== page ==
From 1970 to 2008, there were, by definition, 195 wide receivers who ranked in the top five in a single season. Eighteen of those were listed above, as they played for teams that then drafted wideouts in the first round of the following draft. Another seven missed more than half of the season in the following year, leaving 170 wide receivers who ranked in the top 5 in one season, played in at least eight games in the next season, and didn't play for teams that drafted a first round receiver. On average, those wide receivers went from a 14.7 FP/G average and a 119 VBD grade to a 12.0 FP/G average and a VBD of only 69 points. So compared to the control group, the wide receivers who played on teams that added first round wideouts look pretty good, as they fell from only 15.2 to 13.3, and their VBD scores dropped from only 124 to 86. This doesn't necessarily mean that Miles Austin is in better shape than if the Cowboys didn't draft Bryant; the sample size probably isn't large enough to draw that conclusion. But there's little evidence that Austin's value should *drop* because of what the Cowboys did in the draft. More often than not, players like him retain their value better than the average top-five receiver.

But what about Bryant himself? There were 17 wide receivers who went to teams with an established, top-five receiver (remember above that Harrison and Wayne counted twice for Anthony Gonzalez). Outside of Randy Moss, none of those rookies had huge impacts. For what it's worth, Bryant has been compared to Moss by many analysts, and it's easy to see the similarities between Cunningham/Moss/Carter/Reed to Romo/Bryant/Austin/Witten. But, once again, we need to compare Bryant to a control group. On average, the 104 first round wide receivers who did *not* join teams with a top-five receiver didn't do much better than those who did. They played in about one more game, and posted slightly better averages, but had a lower VBD score (likely due to Moss' huge impact on the small group). The full table, below:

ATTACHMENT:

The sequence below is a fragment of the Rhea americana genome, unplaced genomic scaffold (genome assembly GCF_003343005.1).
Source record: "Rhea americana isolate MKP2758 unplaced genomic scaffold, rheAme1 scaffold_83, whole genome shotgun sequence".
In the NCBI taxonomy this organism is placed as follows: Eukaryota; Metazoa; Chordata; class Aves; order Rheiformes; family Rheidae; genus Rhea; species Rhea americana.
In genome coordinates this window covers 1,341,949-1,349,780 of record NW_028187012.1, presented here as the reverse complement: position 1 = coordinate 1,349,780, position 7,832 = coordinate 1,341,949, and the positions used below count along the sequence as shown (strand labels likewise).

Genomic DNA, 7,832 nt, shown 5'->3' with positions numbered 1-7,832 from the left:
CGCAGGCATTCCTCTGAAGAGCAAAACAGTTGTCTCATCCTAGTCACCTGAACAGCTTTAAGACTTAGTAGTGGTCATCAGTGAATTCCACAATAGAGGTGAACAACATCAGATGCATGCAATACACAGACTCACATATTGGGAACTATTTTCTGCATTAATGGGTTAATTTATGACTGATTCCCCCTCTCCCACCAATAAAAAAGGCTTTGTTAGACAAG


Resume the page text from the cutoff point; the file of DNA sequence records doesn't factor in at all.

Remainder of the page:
Rookie WR
Year
Gm
Rec
Yards
TDs
FPs
FP/G
VBD
Anthony Gonzalez
2007
13
37
576
3
94.1
7.2
0.0
Larry Fitzgerald
2004
16
58
780
8
156.4
9.8
19.2
Ashley Lelie
2002
16
35
525
2
86
5.4
0.0
Reggie Wayne
2001
13
27
345
0
48
3.7
0.0
R. Jay Soward
2000
13
14
154
1
31.2
2.4
0.0
Randy Moss
1998
16
69
1313
17
268.2
16.8
127.2
Marcus Nash
1998
8
4
76
0
9.6
1.2
0.0
Eddie Kennison
1996
15
54
924
9
173.4
11.6
34.0
J.J. Stokes
1995
12
38
517
4
94.7
7.9
0.0
Desmond Howard
1992
16
3
20
0
4.9
0.3
0.0
Mike Pritchard
1991
16
50
624
2
99.4
6.2
0.0
Kenny Jackson
1984
11
26
398
1
58.8
5.3
0.0
Clyde Duncan
1984
8
0
0
0
0
0.0
0.0
Randy Burke
1977
--
--
--
--
--
--
--
Billy Brooks
1976
12
16
191
0
25.8
2.2
0.0
Mike Siani
1972
14
28
496
5
93.6
6.7
21.5
J.D. Hill
1971
5
11
216
2
39.3
0.0
0.0
Rookie Average
13.3
30.6
463
3.5
82.9
5.8
13.5
Control Group Avg
104 WRs
14.2
33.3
505
3.0
87.9
6.0
9.7

How do I read the tea leaves? Dez Bryant isn't in a worse position than the average rookie because he was drafted by a team with a stud wide receiver. Elite receivers may demand up a bunch of targets, but they're usually wearing the same colors as a very good quarterback, as is the case in Dallas. And that advantage more than makes up for having to share the load, in my view. Dez Bryant wouldn't be a more attractive fantasy option to me if he was the #1 WR in Cleveland. With Tony Romo throwing him passes, I feel pretty good about Bryant's chances.

Questions, suggestions and comments are always welcome to stuart@footballguys.com.